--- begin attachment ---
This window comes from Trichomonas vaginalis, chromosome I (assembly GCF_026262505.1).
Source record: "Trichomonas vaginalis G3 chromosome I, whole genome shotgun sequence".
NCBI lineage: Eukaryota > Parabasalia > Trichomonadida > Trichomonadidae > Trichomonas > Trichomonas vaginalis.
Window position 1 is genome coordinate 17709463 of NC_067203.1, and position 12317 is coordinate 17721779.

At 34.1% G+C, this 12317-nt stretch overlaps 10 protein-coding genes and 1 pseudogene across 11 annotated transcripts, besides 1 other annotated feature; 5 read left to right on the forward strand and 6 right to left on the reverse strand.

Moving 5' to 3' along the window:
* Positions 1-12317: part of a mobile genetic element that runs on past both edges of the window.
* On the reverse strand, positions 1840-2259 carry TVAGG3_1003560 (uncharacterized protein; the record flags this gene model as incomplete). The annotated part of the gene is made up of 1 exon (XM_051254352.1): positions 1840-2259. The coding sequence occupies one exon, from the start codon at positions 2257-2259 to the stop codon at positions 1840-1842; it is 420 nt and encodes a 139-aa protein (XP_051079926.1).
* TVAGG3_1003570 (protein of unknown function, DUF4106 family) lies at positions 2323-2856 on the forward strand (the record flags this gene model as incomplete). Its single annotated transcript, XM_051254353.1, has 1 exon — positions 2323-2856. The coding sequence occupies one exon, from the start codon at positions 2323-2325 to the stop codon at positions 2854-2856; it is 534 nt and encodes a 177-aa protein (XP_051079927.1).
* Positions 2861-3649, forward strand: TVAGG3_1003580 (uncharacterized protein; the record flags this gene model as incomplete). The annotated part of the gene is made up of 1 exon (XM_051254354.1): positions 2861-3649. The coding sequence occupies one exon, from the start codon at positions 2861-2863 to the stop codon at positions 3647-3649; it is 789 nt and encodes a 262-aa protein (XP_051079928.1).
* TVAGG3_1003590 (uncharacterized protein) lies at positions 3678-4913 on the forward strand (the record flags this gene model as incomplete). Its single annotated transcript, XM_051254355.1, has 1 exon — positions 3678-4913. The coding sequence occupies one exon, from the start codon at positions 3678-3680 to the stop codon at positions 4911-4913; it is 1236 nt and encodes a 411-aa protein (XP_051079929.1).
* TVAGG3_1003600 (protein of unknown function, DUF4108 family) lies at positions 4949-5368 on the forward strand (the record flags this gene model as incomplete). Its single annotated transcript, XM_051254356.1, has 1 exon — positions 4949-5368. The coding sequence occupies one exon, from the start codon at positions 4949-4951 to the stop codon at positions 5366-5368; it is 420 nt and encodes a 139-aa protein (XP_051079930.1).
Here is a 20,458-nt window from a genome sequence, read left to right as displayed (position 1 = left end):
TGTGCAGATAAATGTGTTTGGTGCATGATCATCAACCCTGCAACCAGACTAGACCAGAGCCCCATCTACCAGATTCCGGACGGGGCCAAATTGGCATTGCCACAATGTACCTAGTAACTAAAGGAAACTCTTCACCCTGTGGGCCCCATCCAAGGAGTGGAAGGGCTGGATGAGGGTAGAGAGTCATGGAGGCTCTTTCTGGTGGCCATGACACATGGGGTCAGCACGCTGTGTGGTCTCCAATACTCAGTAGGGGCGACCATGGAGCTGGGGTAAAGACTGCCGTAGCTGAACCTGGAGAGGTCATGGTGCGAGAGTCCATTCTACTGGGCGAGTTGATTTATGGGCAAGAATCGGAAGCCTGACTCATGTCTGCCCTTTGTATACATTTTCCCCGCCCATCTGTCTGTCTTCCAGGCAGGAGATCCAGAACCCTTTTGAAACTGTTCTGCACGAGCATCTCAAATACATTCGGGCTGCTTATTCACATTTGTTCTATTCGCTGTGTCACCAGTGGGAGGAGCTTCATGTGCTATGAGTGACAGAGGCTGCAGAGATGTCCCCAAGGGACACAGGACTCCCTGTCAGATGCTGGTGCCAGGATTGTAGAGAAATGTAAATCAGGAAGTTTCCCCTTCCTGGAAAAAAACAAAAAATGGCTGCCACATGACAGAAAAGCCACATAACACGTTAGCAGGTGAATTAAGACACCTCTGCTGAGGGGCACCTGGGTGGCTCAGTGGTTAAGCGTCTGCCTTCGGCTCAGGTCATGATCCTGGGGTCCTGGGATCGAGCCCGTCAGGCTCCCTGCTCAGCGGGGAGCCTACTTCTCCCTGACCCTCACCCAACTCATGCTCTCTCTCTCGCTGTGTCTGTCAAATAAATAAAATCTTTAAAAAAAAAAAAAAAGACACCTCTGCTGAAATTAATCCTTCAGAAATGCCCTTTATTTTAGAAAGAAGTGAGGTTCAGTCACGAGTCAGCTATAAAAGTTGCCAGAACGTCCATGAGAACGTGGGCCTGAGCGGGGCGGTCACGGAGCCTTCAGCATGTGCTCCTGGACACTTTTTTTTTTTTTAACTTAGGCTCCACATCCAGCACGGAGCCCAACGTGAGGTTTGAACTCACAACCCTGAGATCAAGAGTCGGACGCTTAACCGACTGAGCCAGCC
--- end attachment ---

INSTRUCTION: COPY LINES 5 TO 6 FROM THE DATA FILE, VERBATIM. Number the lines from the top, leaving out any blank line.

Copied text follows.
At 34.1% G+C, this 12317-nt stretch overlaps 10 protein-coding genes and 1 pseudogene across 11 annotated transcripts, besides 1 other annotated feature; 5 read left to right on the forward strand and 6 right to left on the reverse strand.

Moving 5' to 3' along the window: